What are you and your training buddy chatting about as you enter the last part of your ride? ‘Feel’ the refreshment of the water on your lips as you take a drink. It’s the last few kilometres. You’ve trained hard, so you have nothing to fear. Take in as many details as you can, from the sights, to the smells, to the noises. Picture yourself enjoying the last few metres, knowing nothing can stop you. Then ‘feel’ elated at having successfully completed the challenge and head off to ‘enjoy’ your reward. You’ve done it now, the real thing will be a doddle.
You’ll already be starting to feel better and fitter. This is what you’ve been working for…
There’s an example of a man who so loved takeaways and meeting his friends for a beer that he decided to take up exercise. “Hang on,” you might be thinking, “that doesn’t make the slightest bit of sense.” Ah, but you see, his logic was blindingly simple, if a little odd: “As I get older all this fried food and beer is adding weight to my stomach I don’t want, so it’s either give up what I love or take up some exercise that allows me to continue eating and drinking what I please”.
Now, while he realized this sort of argument was unlikely to be found in any fitness manual, he figured that doing something was better than doing nothing at all. He slowly started exercising and even began to enjoy it, and then one day in the office canteen he found himself ordering a healthy chicken rice and salad instead of the usual burger and fries. It wasn’t as if he had suddenly become all pious and ‘found health and fitness’, it was simply that the running was having added positive effects and his body wanted something better to fuel this new-found exercise.
Setting a goal (such as running 5 km) will set your subconscious to attract things to support the goal. As you get into training and maintaining focus on the goal, you may find yourself drawn to new strategies relating to nutrition, kit, or running techniques and so on.
As we stressed at the start, trying to change too much in your life at the same time is simply likely to lead to you giving up altogether. Starting exercise is a positive step already so there’s no need to change everything. However, as the story above highlights, other positives are likely to follow. You may have already found yourself skipping your ‘one for the road’ glass of wine because you want to feel clear headed for your run in the morning, or maybe you have started drinking more water in the day. Don’t force changes, no matter how enthusiastic you may be feeling, simply keep focused on training and the end goal and these other positives will start to follow.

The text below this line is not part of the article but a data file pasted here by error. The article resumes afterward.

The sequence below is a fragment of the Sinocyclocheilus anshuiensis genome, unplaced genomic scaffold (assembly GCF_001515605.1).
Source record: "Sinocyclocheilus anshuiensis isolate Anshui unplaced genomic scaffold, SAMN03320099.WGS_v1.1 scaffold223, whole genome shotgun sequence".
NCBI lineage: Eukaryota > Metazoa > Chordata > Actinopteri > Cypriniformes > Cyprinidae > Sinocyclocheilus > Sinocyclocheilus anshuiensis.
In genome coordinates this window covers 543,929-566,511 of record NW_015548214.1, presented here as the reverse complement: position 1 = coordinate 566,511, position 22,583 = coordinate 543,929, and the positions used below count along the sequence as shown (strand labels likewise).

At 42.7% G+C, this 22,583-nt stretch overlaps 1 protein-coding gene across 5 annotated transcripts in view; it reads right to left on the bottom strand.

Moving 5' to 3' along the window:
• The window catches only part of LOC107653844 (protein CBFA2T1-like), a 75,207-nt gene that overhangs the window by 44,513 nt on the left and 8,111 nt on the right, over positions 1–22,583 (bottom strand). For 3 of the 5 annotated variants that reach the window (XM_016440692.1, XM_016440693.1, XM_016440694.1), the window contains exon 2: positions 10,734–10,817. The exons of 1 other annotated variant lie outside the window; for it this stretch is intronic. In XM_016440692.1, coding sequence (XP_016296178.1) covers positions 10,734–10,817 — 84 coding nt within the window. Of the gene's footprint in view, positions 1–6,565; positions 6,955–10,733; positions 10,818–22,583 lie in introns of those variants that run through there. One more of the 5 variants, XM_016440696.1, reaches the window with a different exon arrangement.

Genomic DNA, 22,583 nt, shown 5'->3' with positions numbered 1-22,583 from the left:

For now, enjoy the benefits you are hopefully starting to feel already from exercising, such as sleeping better, waking up feeling more refreshed (if a little stiff) and feeling less jaded during the working day.
Now onto your target goal: you running 5 km. There are still a few weeks to go, plenty of time to get those muscles ready, so if you haven’t already done it then now is the time to start thinking about where you will complete your challenge.
The obvious thing, and certainly the most fun, is to identify an organized race that coincides with your target date and enter it. There are numerous organized races, all widely advertised, so there’s likely to be one near you, although it would be more fun to celebrate your challenge with a weekend away somewhere that has a race. Grab your partner, family or friends (or all of them!) and head for the coast, mountains, big city, wherever it is that excites you the most. This will also give you an added spur in the coming weeks.
Entering an organized race gives you the added benefit of support, with water stations, marshals for road safety and, of course, the distance has been measured out exactly. Although there are some specific 5 km events, many of these races are likely be attached to a full or half-marathon race or linked to festival or special regional weekends where there are a series of different events. These races are usually well supported and are packed with people running their first race. Most races are held on weekends so there should be no problem finding one that falls on a Saturday or Sunday of Week 12 of your training programme.
If, however, you really do draw a blank with a race date, or just prefer to keep this as a solo exercise, there is no problem in organizing your own ‘race’. It’s easy enough to measure out your own 5 km in a car or on a bike in advance, then come ‘race day’ it’s down to you, your legs and a stopwatch.
Situated in the middle of the Leeward Islands, 17 degrees north of the Equator, Antigua, encompassing 280 square kilometres (108 square miles) is larger than its neighbour, Barbuda, which is a flat coral island to the north.
The island’s economy is heavily reliant on tourism and visitors will find a warm welcome from the locals, and just as warm a welcome from the sea on the island’s 365 beaches which help provide the classic picture postcard Caribbean break.